Experts predict another year of defoliation from the spongy moth

Experts predict another year of defoliation from the spongy month
Published: May. 16, 2022 at 8:42 AM EDT
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BURLINGTON, Vt. (WCAX) - The spongy moth, formerly known as the gypsy moth, has returned for the season and is looking for food in the trees.

Last year, the insects caused a significant amount of defoliation in Vermont and New York.

The Vermont Department of Forests, Parks and Recreation says it’s hard to predict the outcome, but they expect another year of defoliation.

The spongy moth egg masses have hatched again.

“It goes through these cyclical outbreak patterns where they defoliate trees,” said Josh Halman, with Vermont Forests, Parks and Recreation.

Halman says last year, these pests were very noticeable. Large outbreaks created residential plights and large sections of forest went bare. Halman says their survey plots are pointing to another tough year.

“Evidence from those says we can expect defoliation again this year,” said Halman.

They have nine annual survey plots in the state, seven in the Champlain Valley and two in southeastern Vermont.

They take inventory of the number of egg masses on trees in the fall to get a gauge on next year’s numbers.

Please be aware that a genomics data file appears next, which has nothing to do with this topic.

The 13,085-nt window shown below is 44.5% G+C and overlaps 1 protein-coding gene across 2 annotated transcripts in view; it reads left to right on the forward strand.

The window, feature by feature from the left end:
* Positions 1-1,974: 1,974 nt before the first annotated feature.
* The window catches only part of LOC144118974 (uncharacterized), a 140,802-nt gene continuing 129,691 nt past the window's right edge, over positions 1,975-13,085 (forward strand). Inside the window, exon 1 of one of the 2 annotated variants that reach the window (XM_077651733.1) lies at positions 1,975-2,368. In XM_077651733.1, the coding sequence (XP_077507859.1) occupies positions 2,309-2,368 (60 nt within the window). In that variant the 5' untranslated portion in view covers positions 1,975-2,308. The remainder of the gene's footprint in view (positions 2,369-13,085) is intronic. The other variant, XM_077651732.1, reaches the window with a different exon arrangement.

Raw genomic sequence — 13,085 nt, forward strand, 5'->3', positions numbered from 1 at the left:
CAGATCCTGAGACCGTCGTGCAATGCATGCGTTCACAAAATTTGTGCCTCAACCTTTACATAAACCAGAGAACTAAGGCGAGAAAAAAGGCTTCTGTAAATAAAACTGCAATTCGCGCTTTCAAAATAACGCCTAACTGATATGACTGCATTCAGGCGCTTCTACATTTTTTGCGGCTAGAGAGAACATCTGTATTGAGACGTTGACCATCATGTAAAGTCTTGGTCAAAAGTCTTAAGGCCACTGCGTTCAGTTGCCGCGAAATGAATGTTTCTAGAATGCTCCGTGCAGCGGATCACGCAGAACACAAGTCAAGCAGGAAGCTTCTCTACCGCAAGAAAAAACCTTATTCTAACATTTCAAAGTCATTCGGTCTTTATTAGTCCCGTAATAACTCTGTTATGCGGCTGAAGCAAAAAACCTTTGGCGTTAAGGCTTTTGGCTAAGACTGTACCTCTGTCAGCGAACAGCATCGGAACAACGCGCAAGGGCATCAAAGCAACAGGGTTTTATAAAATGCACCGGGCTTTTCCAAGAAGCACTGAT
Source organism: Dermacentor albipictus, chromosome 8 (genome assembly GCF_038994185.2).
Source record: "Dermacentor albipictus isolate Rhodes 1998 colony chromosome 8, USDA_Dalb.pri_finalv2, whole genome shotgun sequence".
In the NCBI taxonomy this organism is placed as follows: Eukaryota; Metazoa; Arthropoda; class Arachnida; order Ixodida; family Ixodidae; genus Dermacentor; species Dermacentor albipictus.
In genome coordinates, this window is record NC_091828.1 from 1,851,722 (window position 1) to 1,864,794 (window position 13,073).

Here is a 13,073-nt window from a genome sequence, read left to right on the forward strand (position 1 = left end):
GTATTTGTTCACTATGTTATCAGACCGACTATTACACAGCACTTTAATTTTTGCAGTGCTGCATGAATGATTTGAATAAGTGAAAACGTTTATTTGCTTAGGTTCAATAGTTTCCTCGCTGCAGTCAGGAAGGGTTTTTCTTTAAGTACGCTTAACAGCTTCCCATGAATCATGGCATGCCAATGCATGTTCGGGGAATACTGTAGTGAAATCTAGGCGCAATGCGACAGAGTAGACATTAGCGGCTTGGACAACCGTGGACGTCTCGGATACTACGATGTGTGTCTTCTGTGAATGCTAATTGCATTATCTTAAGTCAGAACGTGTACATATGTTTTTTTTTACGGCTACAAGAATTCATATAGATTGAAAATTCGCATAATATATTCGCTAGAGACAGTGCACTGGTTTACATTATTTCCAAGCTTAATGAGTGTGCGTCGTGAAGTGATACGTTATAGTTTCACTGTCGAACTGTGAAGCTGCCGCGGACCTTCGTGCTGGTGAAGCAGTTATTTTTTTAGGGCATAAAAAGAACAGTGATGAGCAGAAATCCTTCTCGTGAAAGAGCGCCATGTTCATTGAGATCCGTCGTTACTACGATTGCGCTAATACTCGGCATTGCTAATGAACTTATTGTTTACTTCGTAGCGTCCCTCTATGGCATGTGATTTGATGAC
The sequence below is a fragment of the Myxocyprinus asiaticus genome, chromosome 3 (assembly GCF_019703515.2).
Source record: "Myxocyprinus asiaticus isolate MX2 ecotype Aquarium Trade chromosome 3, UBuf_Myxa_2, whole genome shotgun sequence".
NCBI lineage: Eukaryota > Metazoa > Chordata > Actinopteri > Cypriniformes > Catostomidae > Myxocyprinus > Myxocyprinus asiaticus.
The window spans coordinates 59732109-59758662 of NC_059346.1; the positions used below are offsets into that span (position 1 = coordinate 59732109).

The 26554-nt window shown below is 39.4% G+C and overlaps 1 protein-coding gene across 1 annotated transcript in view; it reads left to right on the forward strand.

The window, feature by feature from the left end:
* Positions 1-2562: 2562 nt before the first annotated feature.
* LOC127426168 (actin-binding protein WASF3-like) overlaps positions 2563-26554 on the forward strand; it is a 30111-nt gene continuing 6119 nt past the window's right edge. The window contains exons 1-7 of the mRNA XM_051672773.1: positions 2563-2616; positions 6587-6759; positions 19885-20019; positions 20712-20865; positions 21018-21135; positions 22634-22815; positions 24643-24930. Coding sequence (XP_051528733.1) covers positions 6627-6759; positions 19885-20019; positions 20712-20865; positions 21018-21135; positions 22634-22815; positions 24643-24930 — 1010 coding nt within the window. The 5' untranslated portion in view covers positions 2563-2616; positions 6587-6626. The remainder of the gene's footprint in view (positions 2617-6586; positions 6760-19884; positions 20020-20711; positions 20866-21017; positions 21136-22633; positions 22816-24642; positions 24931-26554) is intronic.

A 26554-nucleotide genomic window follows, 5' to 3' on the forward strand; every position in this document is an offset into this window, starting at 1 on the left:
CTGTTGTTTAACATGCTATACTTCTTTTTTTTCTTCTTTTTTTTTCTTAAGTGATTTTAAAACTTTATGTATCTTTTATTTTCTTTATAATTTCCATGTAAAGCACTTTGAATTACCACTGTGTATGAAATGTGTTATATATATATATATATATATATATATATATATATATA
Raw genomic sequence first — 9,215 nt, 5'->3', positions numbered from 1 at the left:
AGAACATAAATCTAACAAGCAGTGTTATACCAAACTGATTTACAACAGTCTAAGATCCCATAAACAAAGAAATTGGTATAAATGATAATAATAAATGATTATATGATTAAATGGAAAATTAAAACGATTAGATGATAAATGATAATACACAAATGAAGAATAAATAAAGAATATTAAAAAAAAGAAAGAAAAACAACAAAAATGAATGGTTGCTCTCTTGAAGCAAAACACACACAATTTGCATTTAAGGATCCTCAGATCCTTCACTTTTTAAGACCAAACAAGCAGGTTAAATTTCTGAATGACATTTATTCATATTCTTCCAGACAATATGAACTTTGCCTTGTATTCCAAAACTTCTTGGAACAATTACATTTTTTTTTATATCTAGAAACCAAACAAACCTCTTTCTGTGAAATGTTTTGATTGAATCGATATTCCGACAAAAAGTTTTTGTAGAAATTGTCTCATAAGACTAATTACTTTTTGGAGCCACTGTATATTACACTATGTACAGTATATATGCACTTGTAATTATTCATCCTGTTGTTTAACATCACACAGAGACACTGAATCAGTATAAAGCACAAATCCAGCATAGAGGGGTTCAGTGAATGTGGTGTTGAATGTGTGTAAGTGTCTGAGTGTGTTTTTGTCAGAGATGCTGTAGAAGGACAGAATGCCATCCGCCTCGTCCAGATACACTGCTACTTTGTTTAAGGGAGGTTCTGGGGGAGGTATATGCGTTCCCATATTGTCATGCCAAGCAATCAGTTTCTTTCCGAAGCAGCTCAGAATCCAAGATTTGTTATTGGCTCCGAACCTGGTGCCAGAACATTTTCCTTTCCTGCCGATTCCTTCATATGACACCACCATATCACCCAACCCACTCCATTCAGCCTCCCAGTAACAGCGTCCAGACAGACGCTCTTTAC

“One of the main controls for this caterpillar is a fungus known as Entomophaga maimaiga,” said Halman.

Halman says part of the reason last year’s outbreak occurred was that a lingering drought didn’t allow the fungus to grow.

We are not in a drought now, meaning they hoping nature runs its course.

“The hope is that that fungus will be reactivated significantly, and that should provide significant protection against the caterpillars,” said Halman.

But on the residential side, Halman recommends wrapping trees in burlap. To trap the caterpillars, he says duct tape can work, but sometimes it isn’t sticky enough.

“Every day the homeowner should look in that burlap, look for those caterpillars and scrape them into soapy water, and once they have died, you can dispose of them,” said Halman.

It won’t stop all of them but will help locally.

The state has no plans to spray, as Halman says they haven’t sprayed for the spongy moth in 30 years.

There is also no threat to humans, though they are a nuisance. Halman says really it’s about tree health and he knows defoliation can be demoralizing, but it will end.

“The defoliation from spongy moth, especially when it’s on a large scale, can be demoralizing and are a mess and a nuisance, but the important note is that these outbreaks come to an end. They don’t last forever. They last for about three years-- can go as long as five years-- but they will come to an end. Our trees are resilient and in large part, we will be able to recover from this,” said Halman.

Halman also wants to remind folks that these sorts of outbreaks happen cyclically and our forests have proven to be quite resilient even with defoliation as long as other resources like water are present for them.

Click here for more information on tree health.

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